By Innocent Anaba
The planned re-ar-raignment of former Minister of Aviation, Chief Femi Fani-Kayode by Economic and Financial Crimes Commission, EFCC, before a Federal High Court sitting in Lagos, Monday, suffered a setback.
This was because of an appeal before the Supreme Court against the decision of the Appeal Court, Lagos, which ordered the admission of his (Fani-Kayode) statement of account as exhibit in the ongoing trial before the lower court.
EFCC had charged the former Minister to court on a 47-count charge of alleged money laundering and economic crime to the tune of N230 million.
Fani-Kayode, who was first arraigned before Justice Ramat Mohammed on December 23, 2008, is said to have committed the economic crime while serving as Nigeria’s Aviation Minister and later Culture and
EFCC had attempted to tender Fani-Kayode’s statement of account, a move opposed by the defence counsel on the ground that the document sought to be tendered was not admissible in law.
The court in its ruling, upheld the defence argument and ruled against the admission of the the statement of account as exhibit.
Dissatisfied with the decision, the EFCC appealed at the Court of Appeal, Lagos, arguing that the fraud case cannot be proved without the statement of account being admitted as exhibit.
The Justices of the Appeal Court, in their ruling, upheld the appeal by the EFCC, and directed that Fani_Kayode’s statement of account be admitted as exhibit in the matter.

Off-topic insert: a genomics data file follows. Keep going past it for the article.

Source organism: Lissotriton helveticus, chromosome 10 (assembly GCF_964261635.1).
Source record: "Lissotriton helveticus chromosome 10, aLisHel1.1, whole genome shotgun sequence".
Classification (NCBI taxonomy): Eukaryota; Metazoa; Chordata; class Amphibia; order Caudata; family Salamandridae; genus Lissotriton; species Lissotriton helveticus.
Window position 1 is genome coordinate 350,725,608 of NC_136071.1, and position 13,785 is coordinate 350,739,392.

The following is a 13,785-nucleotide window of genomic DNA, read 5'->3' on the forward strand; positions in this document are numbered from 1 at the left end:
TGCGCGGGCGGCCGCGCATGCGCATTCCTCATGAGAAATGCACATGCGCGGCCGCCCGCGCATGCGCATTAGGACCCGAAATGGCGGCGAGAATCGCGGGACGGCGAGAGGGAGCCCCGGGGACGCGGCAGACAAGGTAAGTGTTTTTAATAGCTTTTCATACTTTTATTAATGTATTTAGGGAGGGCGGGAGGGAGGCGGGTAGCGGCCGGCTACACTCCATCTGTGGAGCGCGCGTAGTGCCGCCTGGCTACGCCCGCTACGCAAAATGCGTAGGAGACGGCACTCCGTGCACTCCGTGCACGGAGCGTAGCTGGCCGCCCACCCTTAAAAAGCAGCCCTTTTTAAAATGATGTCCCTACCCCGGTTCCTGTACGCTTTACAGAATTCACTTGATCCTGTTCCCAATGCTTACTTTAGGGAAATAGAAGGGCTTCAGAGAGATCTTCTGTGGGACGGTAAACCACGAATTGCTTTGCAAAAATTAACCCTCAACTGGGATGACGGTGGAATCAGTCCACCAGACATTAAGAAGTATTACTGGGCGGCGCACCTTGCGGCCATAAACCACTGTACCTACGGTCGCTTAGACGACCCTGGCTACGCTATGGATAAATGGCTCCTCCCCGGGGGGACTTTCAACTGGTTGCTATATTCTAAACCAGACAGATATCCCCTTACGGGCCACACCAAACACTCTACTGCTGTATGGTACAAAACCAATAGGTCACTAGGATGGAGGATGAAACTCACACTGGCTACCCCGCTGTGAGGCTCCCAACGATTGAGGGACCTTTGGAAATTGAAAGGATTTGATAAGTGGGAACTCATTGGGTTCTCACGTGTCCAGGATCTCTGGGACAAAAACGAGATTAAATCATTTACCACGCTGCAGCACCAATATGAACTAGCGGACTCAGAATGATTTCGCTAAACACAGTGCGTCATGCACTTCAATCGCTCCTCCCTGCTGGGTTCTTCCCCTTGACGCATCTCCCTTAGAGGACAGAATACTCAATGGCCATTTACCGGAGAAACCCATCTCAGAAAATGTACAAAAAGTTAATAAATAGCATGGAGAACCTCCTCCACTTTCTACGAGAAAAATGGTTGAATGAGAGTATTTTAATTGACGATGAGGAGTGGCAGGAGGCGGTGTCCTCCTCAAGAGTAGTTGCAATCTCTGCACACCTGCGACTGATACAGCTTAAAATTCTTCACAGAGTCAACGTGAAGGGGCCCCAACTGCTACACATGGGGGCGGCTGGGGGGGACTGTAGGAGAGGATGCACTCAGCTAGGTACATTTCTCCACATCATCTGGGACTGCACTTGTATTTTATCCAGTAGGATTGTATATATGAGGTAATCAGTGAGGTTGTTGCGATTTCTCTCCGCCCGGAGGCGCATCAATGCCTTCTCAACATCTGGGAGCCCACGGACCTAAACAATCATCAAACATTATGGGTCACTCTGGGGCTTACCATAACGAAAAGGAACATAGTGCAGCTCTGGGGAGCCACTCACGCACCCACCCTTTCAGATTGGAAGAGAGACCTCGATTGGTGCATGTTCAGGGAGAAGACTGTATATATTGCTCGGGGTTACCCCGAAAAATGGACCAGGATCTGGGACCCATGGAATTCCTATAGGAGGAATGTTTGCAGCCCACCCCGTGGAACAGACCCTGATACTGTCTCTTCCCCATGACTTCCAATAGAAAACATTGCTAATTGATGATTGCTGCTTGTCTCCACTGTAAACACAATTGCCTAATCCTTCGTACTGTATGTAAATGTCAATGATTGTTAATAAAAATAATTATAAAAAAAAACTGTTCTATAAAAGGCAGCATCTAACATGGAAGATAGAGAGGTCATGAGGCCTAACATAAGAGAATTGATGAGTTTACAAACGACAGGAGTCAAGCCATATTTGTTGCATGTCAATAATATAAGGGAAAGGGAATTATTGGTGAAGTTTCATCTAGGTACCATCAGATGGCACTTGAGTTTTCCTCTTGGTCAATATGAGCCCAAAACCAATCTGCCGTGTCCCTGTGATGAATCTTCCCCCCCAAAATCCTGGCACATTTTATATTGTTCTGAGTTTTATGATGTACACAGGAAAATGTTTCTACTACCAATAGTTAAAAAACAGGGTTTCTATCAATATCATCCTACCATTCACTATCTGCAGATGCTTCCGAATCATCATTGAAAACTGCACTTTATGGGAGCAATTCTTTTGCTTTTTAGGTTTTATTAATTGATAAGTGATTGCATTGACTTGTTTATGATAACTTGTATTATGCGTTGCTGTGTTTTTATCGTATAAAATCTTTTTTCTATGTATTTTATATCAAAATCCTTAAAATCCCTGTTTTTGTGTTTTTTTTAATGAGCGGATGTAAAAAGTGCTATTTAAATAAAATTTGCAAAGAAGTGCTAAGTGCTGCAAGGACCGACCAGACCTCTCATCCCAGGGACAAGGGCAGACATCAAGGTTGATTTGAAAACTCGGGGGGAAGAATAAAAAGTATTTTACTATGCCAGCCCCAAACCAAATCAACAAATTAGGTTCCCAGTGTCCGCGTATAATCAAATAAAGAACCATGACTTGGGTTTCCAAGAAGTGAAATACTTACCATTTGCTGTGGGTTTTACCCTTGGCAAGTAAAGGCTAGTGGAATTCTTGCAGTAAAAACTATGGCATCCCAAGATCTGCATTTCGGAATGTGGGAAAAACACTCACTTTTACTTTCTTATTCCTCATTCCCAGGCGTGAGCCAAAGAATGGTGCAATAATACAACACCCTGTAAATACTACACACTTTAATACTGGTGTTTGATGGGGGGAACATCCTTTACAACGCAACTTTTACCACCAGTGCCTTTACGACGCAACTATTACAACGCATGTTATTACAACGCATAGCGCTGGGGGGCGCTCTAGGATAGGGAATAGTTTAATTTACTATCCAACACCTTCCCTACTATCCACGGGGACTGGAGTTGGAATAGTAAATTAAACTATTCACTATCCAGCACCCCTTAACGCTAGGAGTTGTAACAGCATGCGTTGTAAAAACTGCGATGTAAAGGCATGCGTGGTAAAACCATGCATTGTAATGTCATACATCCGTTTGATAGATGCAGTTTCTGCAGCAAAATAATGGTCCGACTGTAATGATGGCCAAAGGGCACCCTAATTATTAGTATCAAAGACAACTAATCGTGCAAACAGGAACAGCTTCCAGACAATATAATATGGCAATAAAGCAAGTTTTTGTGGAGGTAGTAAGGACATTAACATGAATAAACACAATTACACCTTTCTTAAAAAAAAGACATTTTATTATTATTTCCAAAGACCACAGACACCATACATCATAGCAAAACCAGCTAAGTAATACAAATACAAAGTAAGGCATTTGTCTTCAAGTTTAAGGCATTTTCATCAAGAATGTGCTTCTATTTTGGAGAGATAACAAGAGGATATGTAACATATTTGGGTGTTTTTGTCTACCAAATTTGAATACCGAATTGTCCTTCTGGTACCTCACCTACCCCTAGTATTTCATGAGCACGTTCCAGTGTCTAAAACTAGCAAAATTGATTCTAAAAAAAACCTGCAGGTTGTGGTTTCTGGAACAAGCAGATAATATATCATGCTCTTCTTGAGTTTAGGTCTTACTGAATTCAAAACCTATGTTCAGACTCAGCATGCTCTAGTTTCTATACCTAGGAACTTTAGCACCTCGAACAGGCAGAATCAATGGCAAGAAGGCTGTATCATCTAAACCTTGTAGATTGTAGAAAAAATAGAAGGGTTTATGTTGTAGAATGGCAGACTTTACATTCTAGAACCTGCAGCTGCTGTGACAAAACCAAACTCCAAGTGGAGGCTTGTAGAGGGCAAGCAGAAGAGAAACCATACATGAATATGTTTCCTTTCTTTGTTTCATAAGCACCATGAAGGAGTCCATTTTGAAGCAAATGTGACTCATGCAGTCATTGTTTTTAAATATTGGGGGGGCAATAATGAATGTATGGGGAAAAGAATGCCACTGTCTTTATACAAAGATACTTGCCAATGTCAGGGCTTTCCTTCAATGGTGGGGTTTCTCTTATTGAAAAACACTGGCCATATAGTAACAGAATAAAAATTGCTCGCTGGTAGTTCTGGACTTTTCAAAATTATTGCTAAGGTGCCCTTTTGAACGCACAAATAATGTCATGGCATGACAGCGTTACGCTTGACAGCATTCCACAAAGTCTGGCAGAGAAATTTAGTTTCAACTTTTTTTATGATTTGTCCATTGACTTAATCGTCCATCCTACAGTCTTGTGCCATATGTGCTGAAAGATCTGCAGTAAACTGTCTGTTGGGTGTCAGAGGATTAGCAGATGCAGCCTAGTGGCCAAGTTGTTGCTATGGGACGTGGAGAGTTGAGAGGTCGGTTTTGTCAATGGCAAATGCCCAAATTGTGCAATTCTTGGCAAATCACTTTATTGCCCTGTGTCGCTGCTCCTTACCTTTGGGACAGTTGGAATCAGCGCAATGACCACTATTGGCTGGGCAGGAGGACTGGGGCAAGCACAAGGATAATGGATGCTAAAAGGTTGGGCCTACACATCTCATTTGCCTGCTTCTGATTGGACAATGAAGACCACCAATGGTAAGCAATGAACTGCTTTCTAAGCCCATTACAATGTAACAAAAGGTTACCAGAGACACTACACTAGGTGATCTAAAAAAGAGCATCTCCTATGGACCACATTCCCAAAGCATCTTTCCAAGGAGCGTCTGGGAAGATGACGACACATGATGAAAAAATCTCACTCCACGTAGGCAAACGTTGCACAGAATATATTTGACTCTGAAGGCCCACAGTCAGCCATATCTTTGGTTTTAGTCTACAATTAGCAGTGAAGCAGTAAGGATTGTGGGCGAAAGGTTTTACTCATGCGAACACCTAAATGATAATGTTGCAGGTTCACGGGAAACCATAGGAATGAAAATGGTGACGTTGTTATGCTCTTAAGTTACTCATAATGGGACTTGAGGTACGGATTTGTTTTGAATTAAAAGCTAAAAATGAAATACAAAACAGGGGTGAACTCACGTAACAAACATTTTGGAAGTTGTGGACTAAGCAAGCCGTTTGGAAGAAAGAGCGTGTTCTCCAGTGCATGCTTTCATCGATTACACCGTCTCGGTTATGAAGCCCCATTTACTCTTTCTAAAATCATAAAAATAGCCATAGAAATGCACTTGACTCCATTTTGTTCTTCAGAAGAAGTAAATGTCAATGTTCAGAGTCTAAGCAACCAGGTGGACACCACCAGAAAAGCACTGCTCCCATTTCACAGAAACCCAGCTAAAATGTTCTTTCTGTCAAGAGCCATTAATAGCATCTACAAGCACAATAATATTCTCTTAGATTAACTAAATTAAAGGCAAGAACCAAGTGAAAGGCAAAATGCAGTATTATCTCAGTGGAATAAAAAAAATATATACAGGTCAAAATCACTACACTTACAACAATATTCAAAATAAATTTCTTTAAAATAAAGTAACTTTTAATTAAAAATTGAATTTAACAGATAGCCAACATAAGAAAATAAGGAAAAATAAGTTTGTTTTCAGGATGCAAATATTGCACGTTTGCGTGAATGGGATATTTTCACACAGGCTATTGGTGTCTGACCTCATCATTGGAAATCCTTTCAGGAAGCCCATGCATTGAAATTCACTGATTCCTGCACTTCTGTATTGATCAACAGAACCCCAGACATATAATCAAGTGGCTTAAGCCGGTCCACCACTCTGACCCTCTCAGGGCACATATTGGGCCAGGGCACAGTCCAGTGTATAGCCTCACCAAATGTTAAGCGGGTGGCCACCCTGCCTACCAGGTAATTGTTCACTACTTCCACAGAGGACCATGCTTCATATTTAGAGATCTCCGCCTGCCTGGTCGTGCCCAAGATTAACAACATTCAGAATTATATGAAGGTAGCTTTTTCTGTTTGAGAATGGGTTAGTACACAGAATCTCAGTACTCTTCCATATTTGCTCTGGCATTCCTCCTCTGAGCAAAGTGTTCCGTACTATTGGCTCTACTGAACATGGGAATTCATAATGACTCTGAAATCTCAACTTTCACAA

But when the matter came up, yesterday, before Justice Binta Murtala-Nyako of the Federal High Court, Lagos, who is the new judge handling the matter, it could not go on because of an application before the Supreme Court. The matter was, however, adjourned till December 15, 2010.
Fani_Kayode in the appeal before the Supreme Court, is arguing that the Justices of the Court of Appeal, misdirected themselves and committed grave miscarriage of justice by directing that the statement of account tendered by the EFCC should be admitted as exhibit in the matter.
Fani-kayode also wants the apex court to upturn the decision of the appellate court on the statement of account, arguing that the Appeal Court departed from the decision of the Supreme Court in the case of Yesufu Vs. A.C.B (1976), 1 All NLR, 264.
He is further contending that no provision was made for the admissibility of a computer generated bank statement in the Evidence Act of 2004, and urged the Supreme Court to so hold.